Critical Backlash: A Word About This Owl City Bullshit

Owl CityI’ll confess I’m often mystified by the songs that top the Billboard charts, but I think I have an explanation for the popularity of Owl City, the band with the current No. 1 song in the country. In a column for the UCLA Daily Bruin in April 2006 (prescience!) I wrote:

Being the list-obsessed guy I am, my personal favorite [Facebook feature] is the trend-tallying Facebook Pulse.

Most of the UCLA edition makes sense – real-life Californians like “The O.C.” less than the rest of the country, especially after the train wreck of the last seven episodes or so. Not that I’m keeping track. And being the discerningly hip viewers we are, we love “Arrested Development” and “Eternal Sunshine of the Spotless Mind.”

It’s the music front that throws me off: Apparently, four years later, The Postal Service is still one of our collective favorite bands… There was something in the marriage of Gibbard and Jimmy Tamborello (aka Dntel) as The Postal Service which captured a strange cultural zeitgeist. Previous to 2002’s “Give Up,” Gibbard’s might-as-well-be-emo vocals had been constrained by Death Cab’s low-budget indie rock. But he found a better backing band in Tamborello’s Playskool IDM. A few electronic beats and cheeseball lyrics later, The Postal Service had captured the hearts of anyone looking for an indie alternative to the ironic masculinity embodied by The Strokes.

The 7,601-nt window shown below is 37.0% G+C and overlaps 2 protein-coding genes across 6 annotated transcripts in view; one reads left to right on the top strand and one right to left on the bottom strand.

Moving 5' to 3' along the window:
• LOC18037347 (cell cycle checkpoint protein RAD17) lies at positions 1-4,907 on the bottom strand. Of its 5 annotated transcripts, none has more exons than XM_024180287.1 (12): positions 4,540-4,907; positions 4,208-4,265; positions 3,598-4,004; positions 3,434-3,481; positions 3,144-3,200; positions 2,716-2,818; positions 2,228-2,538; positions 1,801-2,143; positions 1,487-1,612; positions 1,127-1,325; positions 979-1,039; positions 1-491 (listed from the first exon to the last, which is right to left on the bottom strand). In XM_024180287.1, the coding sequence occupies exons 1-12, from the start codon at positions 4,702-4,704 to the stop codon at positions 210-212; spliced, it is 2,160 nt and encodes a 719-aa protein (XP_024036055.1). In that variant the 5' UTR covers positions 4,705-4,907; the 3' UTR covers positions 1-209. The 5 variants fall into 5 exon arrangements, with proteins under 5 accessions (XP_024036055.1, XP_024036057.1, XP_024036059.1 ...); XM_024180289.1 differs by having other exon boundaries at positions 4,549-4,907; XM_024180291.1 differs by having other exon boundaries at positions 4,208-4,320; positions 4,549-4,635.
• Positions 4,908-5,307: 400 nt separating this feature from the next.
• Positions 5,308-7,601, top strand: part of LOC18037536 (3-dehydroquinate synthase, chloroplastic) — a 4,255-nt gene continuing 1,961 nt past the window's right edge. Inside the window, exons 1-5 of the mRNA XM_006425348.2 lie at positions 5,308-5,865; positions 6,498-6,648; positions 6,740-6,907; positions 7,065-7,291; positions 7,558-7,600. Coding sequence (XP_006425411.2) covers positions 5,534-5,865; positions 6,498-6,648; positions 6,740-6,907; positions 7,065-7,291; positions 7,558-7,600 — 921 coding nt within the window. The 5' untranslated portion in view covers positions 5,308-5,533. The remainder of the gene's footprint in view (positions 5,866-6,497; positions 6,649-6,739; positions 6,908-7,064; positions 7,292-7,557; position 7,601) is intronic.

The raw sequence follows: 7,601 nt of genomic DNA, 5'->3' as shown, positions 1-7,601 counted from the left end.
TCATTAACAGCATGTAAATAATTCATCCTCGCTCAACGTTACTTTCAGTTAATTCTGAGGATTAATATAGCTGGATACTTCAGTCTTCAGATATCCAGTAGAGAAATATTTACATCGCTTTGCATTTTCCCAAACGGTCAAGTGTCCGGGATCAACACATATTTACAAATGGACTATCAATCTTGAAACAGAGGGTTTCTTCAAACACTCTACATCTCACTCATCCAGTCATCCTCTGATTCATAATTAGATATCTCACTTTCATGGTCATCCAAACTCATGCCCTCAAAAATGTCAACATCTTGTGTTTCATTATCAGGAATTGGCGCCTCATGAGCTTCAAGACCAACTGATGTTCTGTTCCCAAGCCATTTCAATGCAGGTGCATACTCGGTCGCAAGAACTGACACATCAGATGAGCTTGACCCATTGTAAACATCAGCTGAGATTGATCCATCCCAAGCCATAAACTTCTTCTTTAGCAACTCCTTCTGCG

I say they were in the right place at the right time. “Such Great Heights” is a great song, but a novelty one, and anyone in possession of the next Death Cab album or Dntel’s other projects would likely agree…

More importantly, the band was a side project. The duo hasn’t really recorded since, and there were plenty of equally popular albums in 2002 that hold up better today: Wilco’s “Yankee Hotel Foxtrot” or Interpol’s “Turn on the Bright Lights,” for instance. So what gives, fellow Bruins? Did we all just forget to update our profiles?

I still don’t have an answer to that question, but I should’ve known this was something to worry about. Owl City is the product of 23-year-old Adam Young — in other words, a dude the perfect age to have had the Postal Service in his Facebook profile from 2002-2006. On “Fireflies,” his No. 1 track, it sounds like he’s still listening: the synth melody is a slightly skewed mirror image of “Such Great Heights,” the vocals borrow Ben Gibbard’s vowel-loving enunciation and his polite syntax (“You’d think me rude”) and even the chorus bites him, too — “I’d like to make myself believe” vs. Gibbard’s “Clark Gable” chorus of “I want so badly to believe.” Eight syllables each.

At this point, I don’t think I even need to say “fuck this plagiarizing hack.” I guess I’m just surprised this didn’t happen sooner, but given the Garden State generation’s imminent coming of age, we’re probably in for more. Don’t say I didn’t warn you!